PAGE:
As construction drags on, the City of Annapolis and Cherry Hill Construction have the task of easing the load put on West Street's businesses and residents, coordinating the efforts of several utilities companies and uprooting outdated infrastructure while keeping the traffic flowing.
"They're taking it pretty well," says Nicholson of the locals. "Bill at Jim's Corner down here, he's tickled pink."
But, of course, nothing's perfect. "Some drivers just shoot right through that intersection," says Lamar of the temporary three-way stop intersection of West Street, Spa Road and Taylor Avenue in front of his house. "It's dangerous; a lot of people just don't want to stop."
"When they first started, the right hand didn't know what the left was doing," said "Jock" Hopkins of Admiral Cleaners, "and that made for a real mess. But now it seems they've got it together."
Others have had to pull it together as well.
"Delivery truck drivers have a hard time with the traffic mess," said Paul Rittenhouse, assistant manager of Arundel Rug Cleaners, a month ago. "They come in here fuming." By now, though, drivers have adjusted to the patterns and have calmed down, according to manager Steve Duckett.
The cause of all the frustrated and impatient drivers is the gnarl created by rerouting West Street traffic through Spa Road, making for messy rush hour roads.
"What we find is that our customers will drive by when traffic is all backed up, and rather than mess with coming in they'll put it off until next week," says Hopkins.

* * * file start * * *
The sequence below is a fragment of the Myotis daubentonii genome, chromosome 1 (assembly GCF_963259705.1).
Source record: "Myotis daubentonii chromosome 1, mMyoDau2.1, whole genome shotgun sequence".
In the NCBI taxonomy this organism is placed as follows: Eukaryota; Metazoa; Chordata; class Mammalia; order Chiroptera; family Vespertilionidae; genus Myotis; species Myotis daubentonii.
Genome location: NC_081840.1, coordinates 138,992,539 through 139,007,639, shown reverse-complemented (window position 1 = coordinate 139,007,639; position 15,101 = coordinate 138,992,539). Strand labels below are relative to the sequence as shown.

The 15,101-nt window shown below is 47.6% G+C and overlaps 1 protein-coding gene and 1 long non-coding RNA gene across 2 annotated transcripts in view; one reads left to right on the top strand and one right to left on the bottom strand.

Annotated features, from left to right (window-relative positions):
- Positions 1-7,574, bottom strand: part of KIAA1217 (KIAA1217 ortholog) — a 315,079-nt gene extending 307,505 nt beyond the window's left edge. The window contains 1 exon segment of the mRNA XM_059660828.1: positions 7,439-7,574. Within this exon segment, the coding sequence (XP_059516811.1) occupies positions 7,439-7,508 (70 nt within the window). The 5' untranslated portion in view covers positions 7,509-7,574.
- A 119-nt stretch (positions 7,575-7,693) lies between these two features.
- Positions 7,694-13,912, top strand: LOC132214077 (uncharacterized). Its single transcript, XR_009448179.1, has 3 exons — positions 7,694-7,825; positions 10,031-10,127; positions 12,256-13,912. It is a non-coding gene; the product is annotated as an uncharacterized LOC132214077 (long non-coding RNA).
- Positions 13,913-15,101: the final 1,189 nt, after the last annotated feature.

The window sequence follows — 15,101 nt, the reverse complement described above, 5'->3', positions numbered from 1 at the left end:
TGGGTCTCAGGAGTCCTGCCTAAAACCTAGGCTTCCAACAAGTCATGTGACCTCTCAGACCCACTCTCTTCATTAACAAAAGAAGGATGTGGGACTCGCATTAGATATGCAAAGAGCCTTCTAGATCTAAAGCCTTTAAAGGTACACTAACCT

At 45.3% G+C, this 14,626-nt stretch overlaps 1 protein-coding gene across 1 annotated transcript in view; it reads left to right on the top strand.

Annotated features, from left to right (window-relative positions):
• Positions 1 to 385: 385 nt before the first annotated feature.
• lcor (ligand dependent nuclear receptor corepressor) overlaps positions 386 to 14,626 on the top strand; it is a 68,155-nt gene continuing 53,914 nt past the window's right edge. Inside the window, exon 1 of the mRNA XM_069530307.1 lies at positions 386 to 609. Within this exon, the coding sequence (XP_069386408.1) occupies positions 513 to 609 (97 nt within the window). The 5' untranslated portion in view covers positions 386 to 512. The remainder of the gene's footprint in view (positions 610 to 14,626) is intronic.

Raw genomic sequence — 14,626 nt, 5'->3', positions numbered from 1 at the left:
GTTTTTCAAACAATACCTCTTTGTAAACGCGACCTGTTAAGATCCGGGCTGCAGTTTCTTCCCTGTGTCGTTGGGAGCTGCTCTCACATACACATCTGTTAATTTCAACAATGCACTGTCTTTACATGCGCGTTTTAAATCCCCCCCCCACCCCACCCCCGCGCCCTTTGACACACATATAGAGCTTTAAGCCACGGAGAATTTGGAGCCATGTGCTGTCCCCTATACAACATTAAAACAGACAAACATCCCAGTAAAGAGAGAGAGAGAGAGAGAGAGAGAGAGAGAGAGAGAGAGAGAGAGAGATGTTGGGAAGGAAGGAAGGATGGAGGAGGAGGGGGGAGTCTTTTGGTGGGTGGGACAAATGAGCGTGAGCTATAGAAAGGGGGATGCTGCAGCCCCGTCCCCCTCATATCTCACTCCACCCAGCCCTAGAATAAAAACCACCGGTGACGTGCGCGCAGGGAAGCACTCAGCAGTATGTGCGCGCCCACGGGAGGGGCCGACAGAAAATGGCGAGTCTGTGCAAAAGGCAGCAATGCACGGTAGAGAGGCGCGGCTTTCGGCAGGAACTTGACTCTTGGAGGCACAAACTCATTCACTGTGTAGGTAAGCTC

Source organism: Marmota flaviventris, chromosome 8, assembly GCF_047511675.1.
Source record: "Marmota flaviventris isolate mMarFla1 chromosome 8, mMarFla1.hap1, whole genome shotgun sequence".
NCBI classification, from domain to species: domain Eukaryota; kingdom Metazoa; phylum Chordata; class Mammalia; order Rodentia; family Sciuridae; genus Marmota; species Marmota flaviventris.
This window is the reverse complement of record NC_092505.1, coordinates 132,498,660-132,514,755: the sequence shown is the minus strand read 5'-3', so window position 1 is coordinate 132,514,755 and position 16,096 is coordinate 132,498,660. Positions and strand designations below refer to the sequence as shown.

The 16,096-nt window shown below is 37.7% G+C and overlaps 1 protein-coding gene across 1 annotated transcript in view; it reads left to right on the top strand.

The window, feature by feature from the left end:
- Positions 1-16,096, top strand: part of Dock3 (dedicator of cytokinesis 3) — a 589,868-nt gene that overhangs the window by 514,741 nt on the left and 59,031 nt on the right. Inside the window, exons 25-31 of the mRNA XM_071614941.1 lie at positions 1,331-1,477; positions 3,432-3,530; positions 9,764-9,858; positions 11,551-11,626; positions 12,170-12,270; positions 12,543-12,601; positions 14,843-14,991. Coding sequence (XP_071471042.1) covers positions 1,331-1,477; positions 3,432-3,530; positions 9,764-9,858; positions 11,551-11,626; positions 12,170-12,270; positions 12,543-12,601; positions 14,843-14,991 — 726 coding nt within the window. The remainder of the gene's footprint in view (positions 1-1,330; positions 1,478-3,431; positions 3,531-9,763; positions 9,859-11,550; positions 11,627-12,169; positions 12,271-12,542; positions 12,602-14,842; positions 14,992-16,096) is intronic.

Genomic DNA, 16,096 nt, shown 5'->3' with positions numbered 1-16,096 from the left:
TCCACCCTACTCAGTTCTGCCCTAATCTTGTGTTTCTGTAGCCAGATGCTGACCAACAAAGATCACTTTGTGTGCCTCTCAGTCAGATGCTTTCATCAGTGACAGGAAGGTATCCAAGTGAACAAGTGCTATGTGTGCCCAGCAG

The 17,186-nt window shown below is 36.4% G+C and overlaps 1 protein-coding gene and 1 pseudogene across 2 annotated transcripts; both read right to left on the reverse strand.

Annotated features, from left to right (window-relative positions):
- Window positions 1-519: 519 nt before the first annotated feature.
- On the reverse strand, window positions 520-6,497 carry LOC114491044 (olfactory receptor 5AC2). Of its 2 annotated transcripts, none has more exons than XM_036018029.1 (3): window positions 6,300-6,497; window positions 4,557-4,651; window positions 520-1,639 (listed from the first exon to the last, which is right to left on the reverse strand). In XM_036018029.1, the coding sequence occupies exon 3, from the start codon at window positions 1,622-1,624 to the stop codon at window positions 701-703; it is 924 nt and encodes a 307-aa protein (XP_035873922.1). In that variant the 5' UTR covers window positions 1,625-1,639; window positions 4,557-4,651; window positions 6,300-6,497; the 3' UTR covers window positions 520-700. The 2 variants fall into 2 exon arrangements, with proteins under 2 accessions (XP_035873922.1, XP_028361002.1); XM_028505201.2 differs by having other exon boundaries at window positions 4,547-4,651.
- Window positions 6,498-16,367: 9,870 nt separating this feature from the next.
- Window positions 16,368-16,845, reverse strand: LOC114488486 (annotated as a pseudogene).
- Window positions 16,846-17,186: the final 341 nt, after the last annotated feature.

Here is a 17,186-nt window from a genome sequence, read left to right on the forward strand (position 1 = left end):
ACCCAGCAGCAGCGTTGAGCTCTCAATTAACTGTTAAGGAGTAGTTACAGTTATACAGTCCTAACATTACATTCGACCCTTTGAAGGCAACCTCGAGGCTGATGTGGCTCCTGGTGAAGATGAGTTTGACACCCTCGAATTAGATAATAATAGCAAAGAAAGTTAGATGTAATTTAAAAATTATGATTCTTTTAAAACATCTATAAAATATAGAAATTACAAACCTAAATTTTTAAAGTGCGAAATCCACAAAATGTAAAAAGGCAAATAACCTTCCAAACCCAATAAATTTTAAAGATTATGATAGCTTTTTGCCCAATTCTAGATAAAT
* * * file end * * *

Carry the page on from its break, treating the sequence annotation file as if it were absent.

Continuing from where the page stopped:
Other businesses along the corridor can't complain, though. "Our business has actually increased," said Rittenhouse of Arundel Rug, "though we do get a few complaints about the traffic from our customers."
Hopkins notes, too, that he's seen worse. "Back when they closed Spa Bridge for repairs, they detoured all the traffic from Rowe Boulevard through Taylor Avenue to get to Eastport," he recalls. "Oddly enough, we lost more business to that than we are to this."
Nor is the traffic tangle constant. "It varies, week to week, depending on how they're messing with traffic," adds Hopkins.
G&M Imports, a used car dealer, has seen a welcome improvement on its bottom line. "We have better sales for July and August this year, with all the construction, than we did last year," says John Broderick, sales manager. Apparently, the stopped commuters in front of the lot take notice of the inventory.
Pulling in steady business, Jim's corner gets by with a little help from their regulars and construction crews. "The food's okay if you can just get in here," joked regular Don Patterson as he skimmed the paper and finished off a late lunch.